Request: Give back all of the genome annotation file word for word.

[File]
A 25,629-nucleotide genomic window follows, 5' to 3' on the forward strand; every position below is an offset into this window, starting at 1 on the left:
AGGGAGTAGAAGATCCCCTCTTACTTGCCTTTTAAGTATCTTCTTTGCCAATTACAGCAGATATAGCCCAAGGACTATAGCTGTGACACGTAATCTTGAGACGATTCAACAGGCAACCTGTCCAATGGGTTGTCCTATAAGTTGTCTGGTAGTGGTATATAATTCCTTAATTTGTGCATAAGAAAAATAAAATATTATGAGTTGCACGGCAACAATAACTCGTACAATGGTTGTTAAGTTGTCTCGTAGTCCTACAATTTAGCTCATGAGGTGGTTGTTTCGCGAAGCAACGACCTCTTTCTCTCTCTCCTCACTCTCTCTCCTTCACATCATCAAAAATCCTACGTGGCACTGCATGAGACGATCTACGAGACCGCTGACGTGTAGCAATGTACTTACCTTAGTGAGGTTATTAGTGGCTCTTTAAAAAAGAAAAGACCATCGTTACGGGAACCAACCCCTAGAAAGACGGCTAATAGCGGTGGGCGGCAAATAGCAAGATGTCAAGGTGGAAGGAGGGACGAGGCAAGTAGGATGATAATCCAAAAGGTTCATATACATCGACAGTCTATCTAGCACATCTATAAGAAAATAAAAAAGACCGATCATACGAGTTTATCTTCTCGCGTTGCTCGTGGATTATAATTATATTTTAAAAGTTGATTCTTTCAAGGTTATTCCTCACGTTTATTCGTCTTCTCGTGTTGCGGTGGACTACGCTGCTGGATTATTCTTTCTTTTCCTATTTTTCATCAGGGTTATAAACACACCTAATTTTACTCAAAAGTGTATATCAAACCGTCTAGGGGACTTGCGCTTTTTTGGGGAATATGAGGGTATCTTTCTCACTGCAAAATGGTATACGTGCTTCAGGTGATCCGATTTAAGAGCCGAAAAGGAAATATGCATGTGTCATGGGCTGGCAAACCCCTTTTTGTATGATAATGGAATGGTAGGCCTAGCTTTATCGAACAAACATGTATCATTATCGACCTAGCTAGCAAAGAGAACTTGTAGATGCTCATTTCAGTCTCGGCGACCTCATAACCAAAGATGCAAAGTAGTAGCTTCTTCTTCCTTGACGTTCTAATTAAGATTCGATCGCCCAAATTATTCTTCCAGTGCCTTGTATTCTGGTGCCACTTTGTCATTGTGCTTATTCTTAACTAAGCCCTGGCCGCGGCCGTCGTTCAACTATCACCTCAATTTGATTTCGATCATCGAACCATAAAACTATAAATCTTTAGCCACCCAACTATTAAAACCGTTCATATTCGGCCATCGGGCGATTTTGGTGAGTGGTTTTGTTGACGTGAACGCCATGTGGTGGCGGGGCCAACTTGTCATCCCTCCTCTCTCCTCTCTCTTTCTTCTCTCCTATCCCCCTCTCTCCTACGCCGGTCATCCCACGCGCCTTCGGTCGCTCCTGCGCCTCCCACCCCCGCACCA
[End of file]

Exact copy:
A 25,629-nucleotide genomic window follows, 5' to 3' on the forward strand; every position below is an offset into this window, starting at 1 on the left:
AGGGAGTAGAAGATCCCCTCTTACTTGCCTTTTAAGTATCTTCTTTGCCAATTACAGCAGATATAGCCCAAGGACTATAGCTGTGACACGTAATCTTGAGACGATTCAACAGGCAACCTGTCCAATGGGTTGTCCTATAAGTTGTCTGGTAGTGGTATATAATTCCTTAATTTGTGCATAAGAAAAATAAAATATTATGAGTTGCACGGCAACAATAACTCGTACAATGGTTGTTAAGTTGTCTCGTAGTCCTACAATTTAGCTCATGAGGTGGTTGTTTCGCGAAGCAACGACCTCTTTCTCTCTCTCCTCACTCTCTCTCCTTCACATCATCAAAAATCCTACGTGGCACTGCATGAGACGATCTACGAGACCGCTGACGTGTAGCAATGTACTTACCTTAGTGAGGTTATTAGTGGCTCTTTAAAAAAGAAAAGACCATCGTTACGGGAACCAACCCCTAGAAAGACGGCTAATAGCGGTGGGCGGCAAATAGCAAGATGTCAAGGTGGAAGGAGGGACGAGGCAAGTAGGATGATAATCCAAAAGGTTCATATACATCGACAGTCTATCTAGCACATCTATAAGAAAATAAAAAAGACCGATCATACGAGTTTATCTTCTCGCGTTGCTCGTGGATTATAATTATATTTTAAAAGTTGATTCTTTCAAGGTTATTCCTCACGTTTATTCGTCTTCTCGTGTTGCGGTGGACTACGCTGCTGGATTATTCTTTCTTTTCCTATTTTTCATCAGGGTTATAAACACACCTAATTTTACTCAAAAGTGTATATCAAACCGTCTAGGGGACTTGCGCTTTTTTGGGGAATATGAGGGTATCTTTCTCACTGCAAAATGGTATACGTGCTTCAGGTGATCCGATTTAAGAGCCGAAAAGGAAATATGCATGTGTCATGGGCTGGCAAACCCCTTTTTGTATGATAATGGAATGGTAGGCCTAGCTTTATCGAACAAACATGTATCATTATCGACCTAGCTAGCAAAGAGAACTTGTAGATGCTCATTTCAGTCTCGGCGACCTCATAACCAAAGATGCAAAGTAGTAGCTTCTTCTTCCTTGACGTTCTAATTAAGATTCGATCGCCCAAATTATTCTTCCAGTGCCTTGTATTCTGGTGCCACTTTGTCATTGTGCTTATTCTTAACTAAGCCCTGGCCGCGGCCGTCGTTCAACTATCACCTCAATTTGATTTCGATCATCGAACCATAAAACTATAAATCTTTAGCCACCCAACTATTAAAACCGTTCATATTCGGCCATCGGGCGATTTTGGTGAGTGGTTTTGTTGACGTGAACGCCATGTGGTGGCGGGGCCAACTTGTCATCCCTCCTCTCTCCTCTCTCTTTCTTCTCTCCTATCCCCCTCTCTCCTACGCCGGTCATCCCACGCGCCTTCGGTCGCTCCTGCGCCTCCCACCCCCGCACCA